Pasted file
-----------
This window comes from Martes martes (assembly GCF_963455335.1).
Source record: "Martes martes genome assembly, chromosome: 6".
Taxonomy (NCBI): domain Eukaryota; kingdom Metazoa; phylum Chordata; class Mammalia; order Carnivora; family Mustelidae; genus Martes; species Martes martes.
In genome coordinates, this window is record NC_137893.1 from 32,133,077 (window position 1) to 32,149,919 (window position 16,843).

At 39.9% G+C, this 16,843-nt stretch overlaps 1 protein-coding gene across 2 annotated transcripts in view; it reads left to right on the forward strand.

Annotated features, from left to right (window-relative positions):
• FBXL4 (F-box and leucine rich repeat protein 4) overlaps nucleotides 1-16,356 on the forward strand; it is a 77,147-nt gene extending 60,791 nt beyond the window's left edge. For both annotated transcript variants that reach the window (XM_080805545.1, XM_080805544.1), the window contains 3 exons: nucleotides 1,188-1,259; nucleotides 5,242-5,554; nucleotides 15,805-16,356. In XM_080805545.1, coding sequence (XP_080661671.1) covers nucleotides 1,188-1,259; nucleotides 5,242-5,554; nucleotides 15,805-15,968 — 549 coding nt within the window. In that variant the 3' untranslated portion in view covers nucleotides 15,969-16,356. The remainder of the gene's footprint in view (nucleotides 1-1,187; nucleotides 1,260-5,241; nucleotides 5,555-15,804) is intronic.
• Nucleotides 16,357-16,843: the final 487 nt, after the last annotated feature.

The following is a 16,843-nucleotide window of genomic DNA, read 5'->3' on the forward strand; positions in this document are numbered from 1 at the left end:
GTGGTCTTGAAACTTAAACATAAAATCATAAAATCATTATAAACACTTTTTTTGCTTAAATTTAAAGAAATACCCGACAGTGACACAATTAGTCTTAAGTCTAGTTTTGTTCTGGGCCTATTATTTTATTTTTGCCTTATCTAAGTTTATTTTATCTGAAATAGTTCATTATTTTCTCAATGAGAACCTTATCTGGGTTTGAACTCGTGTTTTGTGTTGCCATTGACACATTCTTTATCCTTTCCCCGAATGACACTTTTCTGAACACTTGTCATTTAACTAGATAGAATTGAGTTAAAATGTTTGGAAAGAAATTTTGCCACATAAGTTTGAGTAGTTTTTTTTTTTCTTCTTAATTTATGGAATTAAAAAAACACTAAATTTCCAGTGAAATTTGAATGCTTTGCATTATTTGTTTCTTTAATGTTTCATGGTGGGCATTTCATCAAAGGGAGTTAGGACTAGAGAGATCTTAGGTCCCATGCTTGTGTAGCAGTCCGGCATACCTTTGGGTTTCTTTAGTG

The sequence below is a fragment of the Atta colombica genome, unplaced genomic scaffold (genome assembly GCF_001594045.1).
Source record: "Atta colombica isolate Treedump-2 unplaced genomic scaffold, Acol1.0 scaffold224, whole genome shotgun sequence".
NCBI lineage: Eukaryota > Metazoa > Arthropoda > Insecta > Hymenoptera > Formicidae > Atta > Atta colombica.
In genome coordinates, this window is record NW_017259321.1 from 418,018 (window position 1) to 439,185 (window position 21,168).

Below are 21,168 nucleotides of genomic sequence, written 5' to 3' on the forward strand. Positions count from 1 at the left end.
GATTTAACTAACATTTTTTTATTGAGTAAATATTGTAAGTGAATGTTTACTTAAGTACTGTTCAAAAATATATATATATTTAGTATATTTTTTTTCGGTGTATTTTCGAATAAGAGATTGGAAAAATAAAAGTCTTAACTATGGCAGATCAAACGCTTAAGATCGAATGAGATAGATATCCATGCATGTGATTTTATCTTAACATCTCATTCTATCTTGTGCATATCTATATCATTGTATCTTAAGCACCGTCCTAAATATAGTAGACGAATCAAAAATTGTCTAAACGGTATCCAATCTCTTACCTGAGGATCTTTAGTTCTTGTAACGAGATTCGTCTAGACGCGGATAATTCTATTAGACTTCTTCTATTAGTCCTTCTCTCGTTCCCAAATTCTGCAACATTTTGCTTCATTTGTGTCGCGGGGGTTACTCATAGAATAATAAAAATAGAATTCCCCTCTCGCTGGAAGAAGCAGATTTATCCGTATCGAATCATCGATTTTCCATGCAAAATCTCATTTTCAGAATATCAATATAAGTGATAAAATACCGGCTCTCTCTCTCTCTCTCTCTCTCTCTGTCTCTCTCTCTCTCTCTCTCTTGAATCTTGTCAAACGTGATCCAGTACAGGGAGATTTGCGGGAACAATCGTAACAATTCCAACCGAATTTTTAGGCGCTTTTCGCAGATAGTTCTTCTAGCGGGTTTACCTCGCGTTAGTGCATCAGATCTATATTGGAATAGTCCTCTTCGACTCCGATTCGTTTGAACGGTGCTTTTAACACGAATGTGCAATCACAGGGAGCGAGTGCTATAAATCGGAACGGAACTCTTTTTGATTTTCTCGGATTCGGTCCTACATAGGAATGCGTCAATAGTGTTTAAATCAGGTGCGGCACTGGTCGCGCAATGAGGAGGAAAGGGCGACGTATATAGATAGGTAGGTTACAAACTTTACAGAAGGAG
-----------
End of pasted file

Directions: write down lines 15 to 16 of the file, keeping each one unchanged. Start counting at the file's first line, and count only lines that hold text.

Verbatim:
Below are 21,168 nucleotides of genomic sequence, written 5' to 3' on the forward strand. Positions count from 1 at the left end.
GATTTAACTAACATTTTTTTATTGAGTAAATATTGTAAGTGAATGTTTACTTAAGTACTGTTCAAAAATATATATATATTTAGTATATTTTTTTTCGGTGTATTTTCGAATAAGAGATTGGAAAAATAAAAGTCTTAACTATGGCAGATCAAACGCTTAAGATCGAATGAGATAGATATCCATGCATGTGATTTTATCTTAACATCTCATTCTATCTTGTGCATATCTATATCATTGTATCTTAAGCACCGTCCTAAATATAGTAGACGAATCAAAAATTGTCTAAACGGTATCCAATCTCTTACCTGAGGATCTTTAGTTCTTGTAACGAGATTCGTCTAGACGCGGATAATTCTATTAGACTTCTTCTATTAGTCCTTCTCTCGTTCCCAAATTCTGCAACATTTTGCTTCATTTGTGTCGCGGGGGTTACTCATAGAATAATAAAAATAGAATTCCCCTCTCGCTGGAAGAAGCAGATTTATCCGTATCGAATCATCGATTTTCCATGCAAAATCTCATTTTCAGAATATCAATATAAGTGATAAAATACCGGCTCTCTCTCTCTCTCTCTCTCTCTCTGTCTCTCTCTCTCTCTCTCTCTTGAATCTTGTCAAACGTGATCCAGTACAGGGAGATTTGCGGGAACAATCGTAACAATTCCAACCGAATTTTTAGGCGCTTTTCGCAGATAGTTCTTCTAGCGGGTTTACCTCGCGTTAGTGCATCAGATCTATATTGGAATAGTCCTCTTCGACTCCGATTCGTTTGAACGGTGCTTTTAACACGAATGTGCAATCACAGGGAGCGAGTGCTATAAATCGGAACGGAACTCTTTTTGATTTTCTCGGATTCGGTCCTACATAGGAATGCGTCAATAGTGTTTAAATCAGGTGCGGCACTGGTCGCGCAATGAGGAGGAAAGGGCGACGTATATAGATAGGTAGGTTACAAACTTTACAGAAGGAG